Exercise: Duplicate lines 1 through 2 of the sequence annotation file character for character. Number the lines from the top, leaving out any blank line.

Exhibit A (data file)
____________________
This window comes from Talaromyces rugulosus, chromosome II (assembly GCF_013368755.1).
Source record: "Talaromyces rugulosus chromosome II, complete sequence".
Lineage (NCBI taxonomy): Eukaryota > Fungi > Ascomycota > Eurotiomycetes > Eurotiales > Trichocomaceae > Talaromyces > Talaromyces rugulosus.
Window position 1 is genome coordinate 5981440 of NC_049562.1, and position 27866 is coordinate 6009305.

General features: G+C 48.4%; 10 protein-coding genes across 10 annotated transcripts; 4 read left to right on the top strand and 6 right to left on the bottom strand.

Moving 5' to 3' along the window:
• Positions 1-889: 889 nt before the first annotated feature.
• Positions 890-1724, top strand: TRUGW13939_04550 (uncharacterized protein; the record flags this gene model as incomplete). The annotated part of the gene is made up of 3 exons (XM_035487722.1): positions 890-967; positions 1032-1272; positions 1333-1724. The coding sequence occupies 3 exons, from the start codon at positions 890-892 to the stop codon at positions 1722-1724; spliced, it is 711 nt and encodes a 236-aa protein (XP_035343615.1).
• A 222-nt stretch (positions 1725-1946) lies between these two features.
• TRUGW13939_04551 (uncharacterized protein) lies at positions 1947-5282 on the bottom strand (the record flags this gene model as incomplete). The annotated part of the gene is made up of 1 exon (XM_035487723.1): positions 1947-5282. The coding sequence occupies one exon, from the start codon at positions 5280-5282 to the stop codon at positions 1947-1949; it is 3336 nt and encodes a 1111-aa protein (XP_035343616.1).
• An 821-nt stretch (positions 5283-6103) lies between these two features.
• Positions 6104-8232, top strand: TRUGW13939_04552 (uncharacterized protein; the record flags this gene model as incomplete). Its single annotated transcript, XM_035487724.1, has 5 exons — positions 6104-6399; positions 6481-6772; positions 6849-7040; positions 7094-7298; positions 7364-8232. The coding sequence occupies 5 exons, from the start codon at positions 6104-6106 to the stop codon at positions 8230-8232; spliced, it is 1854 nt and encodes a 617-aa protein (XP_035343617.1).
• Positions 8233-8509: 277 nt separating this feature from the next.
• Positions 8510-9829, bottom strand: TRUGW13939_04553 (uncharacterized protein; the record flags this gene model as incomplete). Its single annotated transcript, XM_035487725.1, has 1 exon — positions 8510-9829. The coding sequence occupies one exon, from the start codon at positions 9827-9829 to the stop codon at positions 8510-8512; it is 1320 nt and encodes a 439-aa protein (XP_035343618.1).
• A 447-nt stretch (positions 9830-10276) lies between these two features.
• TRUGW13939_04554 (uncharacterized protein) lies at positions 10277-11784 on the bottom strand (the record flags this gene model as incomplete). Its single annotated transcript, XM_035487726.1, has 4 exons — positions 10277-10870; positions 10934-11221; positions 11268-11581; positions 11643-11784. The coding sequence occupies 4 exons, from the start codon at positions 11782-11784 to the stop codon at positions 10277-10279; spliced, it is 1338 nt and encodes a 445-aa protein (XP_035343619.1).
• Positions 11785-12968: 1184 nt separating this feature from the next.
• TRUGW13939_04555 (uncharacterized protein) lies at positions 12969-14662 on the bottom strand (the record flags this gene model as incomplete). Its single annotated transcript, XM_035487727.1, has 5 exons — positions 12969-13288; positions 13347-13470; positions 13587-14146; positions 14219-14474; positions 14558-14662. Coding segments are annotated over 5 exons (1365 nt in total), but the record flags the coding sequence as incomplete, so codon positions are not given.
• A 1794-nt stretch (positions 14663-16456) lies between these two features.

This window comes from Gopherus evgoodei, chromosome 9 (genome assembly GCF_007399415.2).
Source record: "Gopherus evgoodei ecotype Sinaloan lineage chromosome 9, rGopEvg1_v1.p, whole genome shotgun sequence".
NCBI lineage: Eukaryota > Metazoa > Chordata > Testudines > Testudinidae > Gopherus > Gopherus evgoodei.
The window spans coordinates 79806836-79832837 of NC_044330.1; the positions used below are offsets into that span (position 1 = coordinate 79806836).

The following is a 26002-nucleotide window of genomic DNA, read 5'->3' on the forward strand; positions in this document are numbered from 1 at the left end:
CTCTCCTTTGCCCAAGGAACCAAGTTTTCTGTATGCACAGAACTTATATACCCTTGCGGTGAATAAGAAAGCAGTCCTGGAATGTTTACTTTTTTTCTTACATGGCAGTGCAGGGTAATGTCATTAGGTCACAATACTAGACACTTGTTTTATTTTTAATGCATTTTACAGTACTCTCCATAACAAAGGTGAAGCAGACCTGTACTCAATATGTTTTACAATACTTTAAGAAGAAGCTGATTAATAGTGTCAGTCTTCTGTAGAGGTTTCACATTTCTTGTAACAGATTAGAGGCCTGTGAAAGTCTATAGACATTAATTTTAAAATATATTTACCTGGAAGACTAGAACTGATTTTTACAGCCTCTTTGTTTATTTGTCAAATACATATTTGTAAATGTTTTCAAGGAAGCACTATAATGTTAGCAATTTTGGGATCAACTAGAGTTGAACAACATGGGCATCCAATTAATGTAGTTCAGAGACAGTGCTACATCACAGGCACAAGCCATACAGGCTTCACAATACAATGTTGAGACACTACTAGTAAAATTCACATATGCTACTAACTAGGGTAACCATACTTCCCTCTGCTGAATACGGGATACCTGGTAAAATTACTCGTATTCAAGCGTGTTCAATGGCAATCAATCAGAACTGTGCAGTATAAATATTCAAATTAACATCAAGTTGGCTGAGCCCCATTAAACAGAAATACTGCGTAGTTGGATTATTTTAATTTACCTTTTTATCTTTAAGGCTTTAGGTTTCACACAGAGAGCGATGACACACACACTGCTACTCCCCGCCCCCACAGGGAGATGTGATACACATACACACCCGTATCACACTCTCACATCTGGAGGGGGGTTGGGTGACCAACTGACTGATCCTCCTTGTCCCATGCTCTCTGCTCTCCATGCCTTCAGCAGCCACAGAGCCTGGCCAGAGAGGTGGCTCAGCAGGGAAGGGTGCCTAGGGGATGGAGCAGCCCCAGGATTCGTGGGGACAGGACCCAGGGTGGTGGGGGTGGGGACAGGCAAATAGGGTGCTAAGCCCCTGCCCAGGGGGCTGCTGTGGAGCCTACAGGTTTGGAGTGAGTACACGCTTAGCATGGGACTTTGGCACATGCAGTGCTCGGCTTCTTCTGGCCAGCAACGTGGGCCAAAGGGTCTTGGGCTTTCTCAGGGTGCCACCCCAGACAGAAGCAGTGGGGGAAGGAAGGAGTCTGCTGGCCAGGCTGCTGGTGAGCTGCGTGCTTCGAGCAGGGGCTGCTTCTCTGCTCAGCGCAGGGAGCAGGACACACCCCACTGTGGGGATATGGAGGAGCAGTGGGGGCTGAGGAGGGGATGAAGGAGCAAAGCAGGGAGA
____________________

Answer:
This window comes from Talaromyces rugulosus, chromosome II (assembly GCF_013368755.1).
Source record: "Talaromyces rugulosus chromosome II, complete sequence".